In the smart contract of an NFT, most refer to that address where NFT jpeg is placed. For example, NFT contains metadata which is to pointing the off-chain address of its storage its like a pointer.

Frequently, a hash is used to store both the NFT image and the related metadata. Furthermore, these hashes identify a central or decentralised hosting provider.

Centralized  Hosting:

Several examples are centralised hosting providers like Amazon and Google. The servers that house the 1s and 0s that make up the NFT are controlled by centralised hosting corporations. These platforms run the danger of going offline because they are managed by a single entity

Decentralized Hosting:

Users frequently choose the decentralised option due to potential problems that could occur while using centralised storage.

The most popular method for storing NFT data is the InterPlanetary File System (IPFS). The IPFS distributed peer-to-peer network’s file storage is dispersed across a large number of nodes, making it resistant to single points of failure like server issues.

Major benefit of using decentralized hosting is that it is not governed by a central authority .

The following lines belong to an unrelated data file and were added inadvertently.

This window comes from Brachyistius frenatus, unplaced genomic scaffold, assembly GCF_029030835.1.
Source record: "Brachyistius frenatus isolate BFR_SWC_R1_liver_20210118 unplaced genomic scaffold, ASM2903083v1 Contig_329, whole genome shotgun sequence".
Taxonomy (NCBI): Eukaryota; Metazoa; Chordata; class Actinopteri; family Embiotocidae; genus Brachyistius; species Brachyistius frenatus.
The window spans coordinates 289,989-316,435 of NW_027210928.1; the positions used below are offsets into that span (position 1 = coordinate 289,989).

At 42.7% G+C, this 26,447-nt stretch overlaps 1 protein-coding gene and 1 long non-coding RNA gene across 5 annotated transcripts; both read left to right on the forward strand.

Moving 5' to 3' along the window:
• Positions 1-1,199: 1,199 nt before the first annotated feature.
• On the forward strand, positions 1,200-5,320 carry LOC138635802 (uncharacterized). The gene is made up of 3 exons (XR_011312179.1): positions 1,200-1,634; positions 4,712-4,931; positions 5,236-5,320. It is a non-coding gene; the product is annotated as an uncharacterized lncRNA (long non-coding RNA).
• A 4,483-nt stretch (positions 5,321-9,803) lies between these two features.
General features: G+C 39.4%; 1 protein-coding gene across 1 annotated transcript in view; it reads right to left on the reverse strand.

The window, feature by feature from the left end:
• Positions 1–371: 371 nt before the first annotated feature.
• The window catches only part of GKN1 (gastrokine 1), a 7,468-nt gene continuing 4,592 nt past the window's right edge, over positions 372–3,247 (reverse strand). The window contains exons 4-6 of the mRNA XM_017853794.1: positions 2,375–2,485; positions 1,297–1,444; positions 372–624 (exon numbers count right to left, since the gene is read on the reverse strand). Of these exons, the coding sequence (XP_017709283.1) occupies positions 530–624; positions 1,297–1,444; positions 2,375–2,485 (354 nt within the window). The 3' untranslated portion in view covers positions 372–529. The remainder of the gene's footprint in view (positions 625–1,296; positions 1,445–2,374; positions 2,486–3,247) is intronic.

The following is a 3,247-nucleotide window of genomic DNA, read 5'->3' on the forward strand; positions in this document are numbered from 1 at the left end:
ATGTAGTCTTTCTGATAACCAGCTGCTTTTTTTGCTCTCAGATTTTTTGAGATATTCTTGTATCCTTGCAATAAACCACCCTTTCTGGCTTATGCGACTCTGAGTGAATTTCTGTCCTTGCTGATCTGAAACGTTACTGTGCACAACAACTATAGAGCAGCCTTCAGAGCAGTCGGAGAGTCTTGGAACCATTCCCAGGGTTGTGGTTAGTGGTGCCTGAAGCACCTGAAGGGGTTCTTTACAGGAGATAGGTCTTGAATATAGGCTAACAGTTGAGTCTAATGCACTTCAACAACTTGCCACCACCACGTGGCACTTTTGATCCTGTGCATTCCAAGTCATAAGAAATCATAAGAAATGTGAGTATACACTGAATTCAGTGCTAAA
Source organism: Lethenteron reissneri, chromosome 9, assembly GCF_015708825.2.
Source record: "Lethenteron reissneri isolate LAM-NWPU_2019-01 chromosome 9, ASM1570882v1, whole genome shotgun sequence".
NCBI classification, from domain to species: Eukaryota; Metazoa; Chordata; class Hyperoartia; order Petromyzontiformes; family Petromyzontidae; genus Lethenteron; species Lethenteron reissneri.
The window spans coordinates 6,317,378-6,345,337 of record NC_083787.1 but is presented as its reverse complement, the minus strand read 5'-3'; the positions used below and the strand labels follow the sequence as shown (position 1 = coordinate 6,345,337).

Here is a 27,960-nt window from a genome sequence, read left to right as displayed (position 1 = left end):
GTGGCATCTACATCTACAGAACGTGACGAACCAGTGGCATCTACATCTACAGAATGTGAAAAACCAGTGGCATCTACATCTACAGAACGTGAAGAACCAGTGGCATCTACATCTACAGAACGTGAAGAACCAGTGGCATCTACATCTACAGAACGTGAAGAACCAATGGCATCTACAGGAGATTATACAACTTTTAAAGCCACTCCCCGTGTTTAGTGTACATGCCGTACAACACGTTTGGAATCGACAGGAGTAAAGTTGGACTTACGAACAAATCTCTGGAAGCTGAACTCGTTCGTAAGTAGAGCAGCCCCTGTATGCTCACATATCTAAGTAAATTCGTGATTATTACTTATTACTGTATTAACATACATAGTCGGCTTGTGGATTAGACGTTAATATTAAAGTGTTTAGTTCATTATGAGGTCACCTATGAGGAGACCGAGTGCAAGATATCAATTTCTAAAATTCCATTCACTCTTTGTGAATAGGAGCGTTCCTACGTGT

In most cases, as NFT developers, you might not have direct control over where your NFTs are kept. Where your NFTs are issued typically  blockchain and other platforms determine this.

There are popular alternatives to centralized server that are rapidly emerging as industry standards to help in the solution of this problem.

The InterPlanetary File System, or IPFS, is one of the most widely used techniques for storing NFT media.

It’s a decentralised method of storing the media and content that make up our NFTs’ framework.

A distributed file system uses the IPFS protocol and peer-to-peer network to store and share data.

IPFS is more focused with the content than the location of the data.